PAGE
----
• Citizen comment via landline phone added later as broadcast of number did not allow time to dial and address a comment. Question was effectively following up on a study of the DPW workforce and why there were so much turnover (and recently acknowledged 5 openings being filled). Study is being worked not received yet.
  • Presentation and discussion on Planning and Community Development Dept, which includes work by Planning Board, Zoning Board of Appeals, Design Review, Technical Review and Conservation Commission (see agenda doc for link to presentation)
  • Meeting broadcast was interrupted with loss of sound just as they moved into the Legislation for action section. Apparently, the laptop in the Chamber lost connection and no audio was broadcast either live stream or Zoom (it controlled the Zoom session). Did return approximately 20 minutes later with some disconnected audio, then it seemed to synch properly to close out the meeting
  • Light for intersection of Grove and Washington coming (yah!), plans for rework all along Grove St talked of, timeline TBD.
  • Study of South Meeting House received and to be posted to web site
  • Drought status is worsening
Photos captured during the meeting and shared via Twitter cen be found in the album
As with most meetings in this pandemic period, I took my notes via Twitter during the meeting reporting in real-time via the virtual session.
The Twitter hashtag can be found online  #tc1007
  • Getting ready for the next meeting; Town Council up at 7 PM, agenda and connection info in doc here… #tc1007
  • Multiple options to watch/listen to meeting; Comcast channel 11 or Verizon channel 29, also live streamed from town of Franklin page… as well as the Zoom info in doc linked earlier #tc1007  oh, and you can call in via phone as well!
  • #tc1007 Meeting opens
  • Citizen comments used by two Franklin folks to talk about the Community Preservation Act on the November ballot as ballot question #3. Webinar coming Oct 15 at 7 PM send email to or visit for info #tc1007
  • Opening 2 hearings for lot line changes more in the series of clean up. #tc1007 parcels were in multiple zones and being moved to a single zone. No material impact to current owners (had my own lot line cleaned up previously)
  • Clarification questions on reading the map and which way the zone changes would go. One question was for a lot not part of this set of changes #tc1007 only changes the lots split, if lots weren't split not part of the change. Q on mixing changes, attorney approves this use case
  • #tc1007 single family house with failing septic, had been here previously (Sep) looking for a private extension for the one house; hearings closed
  • Reopening citizen comments for one who dialed via phone but couldn't do so fast enough to get into that section of the meeting. Comment on the study of the DPW mentioned previously: 5 open positions. Will the study be available?  #tc1007
  • Bryan Taberner of Planning and Community development here to do  presentation on their work #tc1007
  • Support conservation and planning issues, #tc1007 Planning Board elected positions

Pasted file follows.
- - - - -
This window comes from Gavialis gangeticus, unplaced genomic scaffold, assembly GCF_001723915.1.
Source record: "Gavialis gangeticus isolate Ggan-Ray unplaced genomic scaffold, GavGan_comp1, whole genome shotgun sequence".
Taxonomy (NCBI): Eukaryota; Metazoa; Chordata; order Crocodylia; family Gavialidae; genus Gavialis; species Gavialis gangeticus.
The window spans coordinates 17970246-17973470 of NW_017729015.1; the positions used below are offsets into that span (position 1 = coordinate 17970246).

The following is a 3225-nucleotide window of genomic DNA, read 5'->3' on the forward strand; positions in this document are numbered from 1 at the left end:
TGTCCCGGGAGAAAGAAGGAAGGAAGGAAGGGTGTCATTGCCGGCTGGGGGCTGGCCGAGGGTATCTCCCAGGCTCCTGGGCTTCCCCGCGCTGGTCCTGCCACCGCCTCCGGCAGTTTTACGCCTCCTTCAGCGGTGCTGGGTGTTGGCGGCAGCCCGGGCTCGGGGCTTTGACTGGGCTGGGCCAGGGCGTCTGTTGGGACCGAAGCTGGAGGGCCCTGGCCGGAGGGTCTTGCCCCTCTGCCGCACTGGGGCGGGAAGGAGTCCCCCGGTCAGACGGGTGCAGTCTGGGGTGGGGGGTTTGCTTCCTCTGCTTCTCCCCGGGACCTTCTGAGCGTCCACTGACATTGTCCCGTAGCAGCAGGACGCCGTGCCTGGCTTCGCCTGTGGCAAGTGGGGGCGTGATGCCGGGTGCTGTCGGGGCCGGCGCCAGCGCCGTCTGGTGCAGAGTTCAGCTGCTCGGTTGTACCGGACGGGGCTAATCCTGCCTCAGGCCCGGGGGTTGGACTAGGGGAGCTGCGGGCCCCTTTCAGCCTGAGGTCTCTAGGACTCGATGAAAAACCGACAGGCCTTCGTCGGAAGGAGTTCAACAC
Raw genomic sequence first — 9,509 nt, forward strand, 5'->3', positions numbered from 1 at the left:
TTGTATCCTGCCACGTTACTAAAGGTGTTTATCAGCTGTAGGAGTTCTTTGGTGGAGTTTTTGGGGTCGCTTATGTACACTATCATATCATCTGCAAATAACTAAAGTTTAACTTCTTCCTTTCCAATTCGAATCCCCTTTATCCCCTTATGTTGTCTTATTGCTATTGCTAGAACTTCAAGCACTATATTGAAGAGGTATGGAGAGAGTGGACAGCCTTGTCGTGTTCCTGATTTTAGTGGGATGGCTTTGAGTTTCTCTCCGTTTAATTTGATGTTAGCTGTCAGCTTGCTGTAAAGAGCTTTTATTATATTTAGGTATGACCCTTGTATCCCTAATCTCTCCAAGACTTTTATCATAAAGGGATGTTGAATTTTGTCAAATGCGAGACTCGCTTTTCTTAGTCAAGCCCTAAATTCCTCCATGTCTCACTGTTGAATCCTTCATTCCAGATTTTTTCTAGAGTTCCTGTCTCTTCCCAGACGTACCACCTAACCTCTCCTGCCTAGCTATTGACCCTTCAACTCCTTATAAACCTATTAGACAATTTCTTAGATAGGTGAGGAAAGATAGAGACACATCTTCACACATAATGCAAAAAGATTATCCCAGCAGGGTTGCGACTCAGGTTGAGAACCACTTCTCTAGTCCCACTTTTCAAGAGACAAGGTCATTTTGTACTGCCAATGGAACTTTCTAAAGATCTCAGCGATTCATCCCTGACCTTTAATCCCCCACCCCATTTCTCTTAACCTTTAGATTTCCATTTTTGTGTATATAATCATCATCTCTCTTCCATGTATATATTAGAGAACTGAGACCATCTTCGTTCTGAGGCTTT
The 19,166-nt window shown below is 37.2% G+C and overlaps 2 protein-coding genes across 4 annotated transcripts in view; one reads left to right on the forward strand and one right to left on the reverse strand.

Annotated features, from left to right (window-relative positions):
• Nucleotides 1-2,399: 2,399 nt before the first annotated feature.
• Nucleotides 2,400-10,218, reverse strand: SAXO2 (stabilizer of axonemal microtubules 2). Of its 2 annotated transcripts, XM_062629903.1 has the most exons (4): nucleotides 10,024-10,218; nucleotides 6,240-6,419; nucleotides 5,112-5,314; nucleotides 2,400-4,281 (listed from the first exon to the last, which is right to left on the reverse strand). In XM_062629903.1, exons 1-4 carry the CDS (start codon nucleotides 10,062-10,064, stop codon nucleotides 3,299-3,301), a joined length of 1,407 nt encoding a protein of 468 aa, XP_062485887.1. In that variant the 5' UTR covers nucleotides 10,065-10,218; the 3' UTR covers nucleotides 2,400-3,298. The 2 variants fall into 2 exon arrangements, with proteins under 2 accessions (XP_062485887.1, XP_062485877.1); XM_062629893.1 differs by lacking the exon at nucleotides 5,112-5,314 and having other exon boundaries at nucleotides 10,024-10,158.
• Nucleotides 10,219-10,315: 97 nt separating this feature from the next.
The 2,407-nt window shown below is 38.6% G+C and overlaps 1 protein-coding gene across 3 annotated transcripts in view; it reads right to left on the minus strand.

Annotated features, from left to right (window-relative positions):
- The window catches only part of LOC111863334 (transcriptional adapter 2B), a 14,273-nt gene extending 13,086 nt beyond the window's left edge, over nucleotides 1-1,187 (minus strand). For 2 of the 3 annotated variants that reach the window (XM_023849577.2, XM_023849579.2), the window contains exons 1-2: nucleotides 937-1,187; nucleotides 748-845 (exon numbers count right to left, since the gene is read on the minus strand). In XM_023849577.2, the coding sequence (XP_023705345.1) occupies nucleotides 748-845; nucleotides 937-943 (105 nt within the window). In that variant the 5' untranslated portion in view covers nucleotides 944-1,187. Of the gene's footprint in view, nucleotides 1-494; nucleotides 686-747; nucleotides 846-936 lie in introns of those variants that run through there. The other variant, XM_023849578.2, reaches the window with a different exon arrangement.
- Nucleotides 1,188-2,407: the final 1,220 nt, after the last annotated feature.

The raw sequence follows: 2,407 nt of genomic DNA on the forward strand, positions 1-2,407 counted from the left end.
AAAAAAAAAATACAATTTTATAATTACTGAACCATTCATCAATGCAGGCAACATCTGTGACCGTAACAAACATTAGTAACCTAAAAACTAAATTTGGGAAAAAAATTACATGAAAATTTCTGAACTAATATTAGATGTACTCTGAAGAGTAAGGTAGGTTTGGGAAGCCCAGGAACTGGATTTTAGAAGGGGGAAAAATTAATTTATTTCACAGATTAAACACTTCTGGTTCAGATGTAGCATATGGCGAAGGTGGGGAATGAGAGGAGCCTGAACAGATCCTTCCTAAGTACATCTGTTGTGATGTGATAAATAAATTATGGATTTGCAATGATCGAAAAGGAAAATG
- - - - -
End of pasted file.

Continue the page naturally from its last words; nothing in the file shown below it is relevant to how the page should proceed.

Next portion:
• Lots of variety in applications submitted #tc1007
  • Q to clarify some of the categories
  • Q on who does the inspection of these plans and approvals, contracted with Beta to do so. #tc1007 Beta's report comes back thru channels for decision. Q on bond holding process re: enforcement for subdivision yes, site plan no
  • Attny Cerel comments on the covenant process for the subdivisions, various methods of surety (cash, etc) #tc1007 pros, cons and things change overtime with the market place
  • There are a few problem areas that remain unresolved. #tc1007 Jen Delmore, conservation agent takes this part of the presentation
  • #tc1007 clarification on types of work covered and required for ConCom
  • ConCom has an open position, looking for a volunteer. Design review commission support provided by dept. Covers all sign requirements. #tc1007 makes recommendations to Planning Board
  • #tc1007 Q when dealing with a franchise (Wendy's, etc) how do they handle them? Are their hands tied? Attny Cerel to weigh in on this in absence of others who may be out due to power outages around this evening
  • Comprehensive planning, zoning bylaws, master plan review should be started in 2023 for approval in 2025 or so. Hazardous plan in review with MA before going to FEMA, will ultimately require Town Council endorsement #tc1007
  • #tc1007 (just photos)
  • SNETT trail tunnel almost complete, 'complete streets' project coming #tc1007  use of TIFs is great, three used so far Hamilton, Cold chain, and Tegra Medical...
  • Detail doc on master plan updates
  • #tc1007
  • Oops, just lost audio from meeting on both live stream and Zoom session #tc1007  (08:15 PM)
  • Meeting continues so they are not aware of our no sound status #tc1007
  • FYI the chamber lost connection and are working on it. #tc1007 (08:25 PM)
  • 5 minutes recess called #tc1007
  • They're back albeit with gaps in the audio more than a normal voice pause, phrases being missed. Oh well. We'll do what we can #tc1007  (08:33 PM)
  • Picking up with the authorization for fixing the intersection at Grove/Washington Sts (yah!) #tc1007 revenue from the cannabis companies coming would help to pay for this work, check the details in memo
  • Did apply for MassWorks grant for repaving of Grove St up to Kenwood Circle, need to get this and other pieces together to do the work in 2021. #tc1007
  • Still in drought and additional measures coming to help conserve water supply. #tc1007 museum may open before election. Should get an update each meeting.